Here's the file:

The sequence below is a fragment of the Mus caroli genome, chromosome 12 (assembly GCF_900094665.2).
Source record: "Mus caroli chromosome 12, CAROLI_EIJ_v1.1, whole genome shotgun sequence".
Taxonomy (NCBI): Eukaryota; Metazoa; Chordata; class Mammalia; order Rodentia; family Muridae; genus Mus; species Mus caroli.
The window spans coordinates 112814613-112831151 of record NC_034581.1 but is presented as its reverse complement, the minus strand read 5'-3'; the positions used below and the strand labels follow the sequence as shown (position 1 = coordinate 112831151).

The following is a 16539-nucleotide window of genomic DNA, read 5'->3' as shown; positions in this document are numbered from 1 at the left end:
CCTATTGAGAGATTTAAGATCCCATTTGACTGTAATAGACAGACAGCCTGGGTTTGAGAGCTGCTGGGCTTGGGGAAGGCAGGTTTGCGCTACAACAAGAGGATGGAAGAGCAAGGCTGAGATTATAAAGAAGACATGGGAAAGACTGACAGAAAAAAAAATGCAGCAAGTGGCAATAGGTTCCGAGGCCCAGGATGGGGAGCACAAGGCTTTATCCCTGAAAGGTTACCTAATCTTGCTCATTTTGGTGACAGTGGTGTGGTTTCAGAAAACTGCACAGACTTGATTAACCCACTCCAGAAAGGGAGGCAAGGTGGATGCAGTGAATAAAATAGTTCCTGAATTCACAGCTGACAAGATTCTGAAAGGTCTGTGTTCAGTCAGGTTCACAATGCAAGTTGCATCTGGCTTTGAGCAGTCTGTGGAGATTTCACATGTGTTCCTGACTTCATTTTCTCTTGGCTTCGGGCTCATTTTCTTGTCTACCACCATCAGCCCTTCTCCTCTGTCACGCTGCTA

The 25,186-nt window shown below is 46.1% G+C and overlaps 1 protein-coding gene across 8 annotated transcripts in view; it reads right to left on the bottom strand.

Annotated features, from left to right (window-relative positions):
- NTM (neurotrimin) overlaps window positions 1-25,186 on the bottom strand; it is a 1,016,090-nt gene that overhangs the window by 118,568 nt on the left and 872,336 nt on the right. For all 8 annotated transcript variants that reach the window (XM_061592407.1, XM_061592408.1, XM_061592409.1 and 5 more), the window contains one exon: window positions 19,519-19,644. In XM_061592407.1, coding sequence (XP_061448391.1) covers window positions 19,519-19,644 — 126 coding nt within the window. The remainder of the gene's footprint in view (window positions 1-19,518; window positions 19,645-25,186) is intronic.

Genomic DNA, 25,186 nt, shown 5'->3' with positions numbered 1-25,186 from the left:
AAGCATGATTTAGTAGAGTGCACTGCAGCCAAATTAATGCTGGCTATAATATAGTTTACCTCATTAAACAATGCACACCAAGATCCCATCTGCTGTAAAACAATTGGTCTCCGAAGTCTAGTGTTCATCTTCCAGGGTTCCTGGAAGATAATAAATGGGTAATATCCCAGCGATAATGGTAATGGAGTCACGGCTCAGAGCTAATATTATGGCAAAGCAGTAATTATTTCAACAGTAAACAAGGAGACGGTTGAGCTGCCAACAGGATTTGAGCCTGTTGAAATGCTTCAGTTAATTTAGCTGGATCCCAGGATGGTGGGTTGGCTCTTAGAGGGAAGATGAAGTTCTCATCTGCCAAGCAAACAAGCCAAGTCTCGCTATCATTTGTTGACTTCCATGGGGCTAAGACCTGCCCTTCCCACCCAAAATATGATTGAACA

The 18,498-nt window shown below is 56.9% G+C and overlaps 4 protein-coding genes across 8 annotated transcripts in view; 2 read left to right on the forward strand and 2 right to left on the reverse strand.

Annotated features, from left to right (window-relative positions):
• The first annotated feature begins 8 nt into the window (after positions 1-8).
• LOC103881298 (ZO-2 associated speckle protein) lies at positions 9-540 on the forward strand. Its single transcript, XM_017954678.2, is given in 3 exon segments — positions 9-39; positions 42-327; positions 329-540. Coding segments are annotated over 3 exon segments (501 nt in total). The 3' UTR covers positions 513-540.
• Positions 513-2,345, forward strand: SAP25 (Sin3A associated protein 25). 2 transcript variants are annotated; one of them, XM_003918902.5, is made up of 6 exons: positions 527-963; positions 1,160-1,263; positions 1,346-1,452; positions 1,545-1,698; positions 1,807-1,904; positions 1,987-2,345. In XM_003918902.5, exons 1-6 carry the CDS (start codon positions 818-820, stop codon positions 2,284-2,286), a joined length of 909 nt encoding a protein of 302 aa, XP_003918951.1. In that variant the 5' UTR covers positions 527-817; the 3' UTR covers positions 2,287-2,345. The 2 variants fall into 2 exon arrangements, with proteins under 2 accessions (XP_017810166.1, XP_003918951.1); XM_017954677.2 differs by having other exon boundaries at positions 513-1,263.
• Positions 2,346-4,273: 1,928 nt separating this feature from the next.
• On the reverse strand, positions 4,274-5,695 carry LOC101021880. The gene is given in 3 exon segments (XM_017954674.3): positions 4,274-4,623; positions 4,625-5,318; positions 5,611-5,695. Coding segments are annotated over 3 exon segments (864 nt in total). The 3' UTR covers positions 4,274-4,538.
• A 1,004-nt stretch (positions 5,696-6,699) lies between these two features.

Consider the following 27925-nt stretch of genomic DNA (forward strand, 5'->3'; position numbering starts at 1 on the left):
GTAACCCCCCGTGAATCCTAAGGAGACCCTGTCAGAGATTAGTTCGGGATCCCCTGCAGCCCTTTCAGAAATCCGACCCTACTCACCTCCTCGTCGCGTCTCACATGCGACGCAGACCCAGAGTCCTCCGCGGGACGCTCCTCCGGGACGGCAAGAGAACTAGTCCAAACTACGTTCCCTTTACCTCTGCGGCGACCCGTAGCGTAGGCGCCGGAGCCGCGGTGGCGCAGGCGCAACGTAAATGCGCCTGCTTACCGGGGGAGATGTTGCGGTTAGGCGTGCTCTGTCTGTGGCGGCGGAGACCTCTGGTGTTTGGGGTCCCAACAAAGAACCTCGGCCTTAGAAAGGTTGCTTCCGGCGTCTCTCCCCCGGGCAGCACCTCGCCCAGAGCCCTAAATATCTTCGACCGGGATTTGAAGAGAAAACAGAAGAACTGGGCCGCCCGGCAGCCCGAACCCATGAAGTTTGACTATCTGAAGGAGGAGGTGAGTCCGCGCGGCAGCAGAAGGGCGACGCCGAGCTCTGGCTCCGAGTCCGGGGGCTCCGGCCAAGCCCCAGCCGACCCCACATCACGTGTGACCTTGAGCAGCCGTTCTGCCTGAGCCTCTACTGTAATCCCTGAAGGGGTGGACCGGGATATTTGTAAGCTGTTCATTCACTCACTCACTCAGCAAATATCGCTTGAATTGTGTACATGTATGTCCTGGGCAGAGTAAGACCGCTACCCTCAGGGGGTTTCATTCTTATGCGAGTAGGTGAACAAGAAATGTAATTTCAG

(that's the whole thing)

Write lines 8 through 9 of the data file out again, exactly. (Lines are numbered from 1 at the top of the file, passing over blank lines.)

Annotated features, from left to right (window-relative positions):
- NTM (neurotrimin) overlaps window positions 1-25,186 on the bottom strand; it is a 1,016,090-nt gene that overhangs the window by 118,568 nt on the left and 872,336 nt on the right. For all 8 annotated transcript variants that reach the window (XM_061592407.1, XM_061592408.1, XM_061592409.1 and 5 more), the window contains one exon: window positions 19,519-19,644. In XM_061592407.1, coding sequence (XP_061448391.1) covers window positions 19,519-19,644 — 126 coding nt within the window. The remainder of the gene's footprint in view (window positions 1-19,518; window positions 19,645-25,186) is intronic.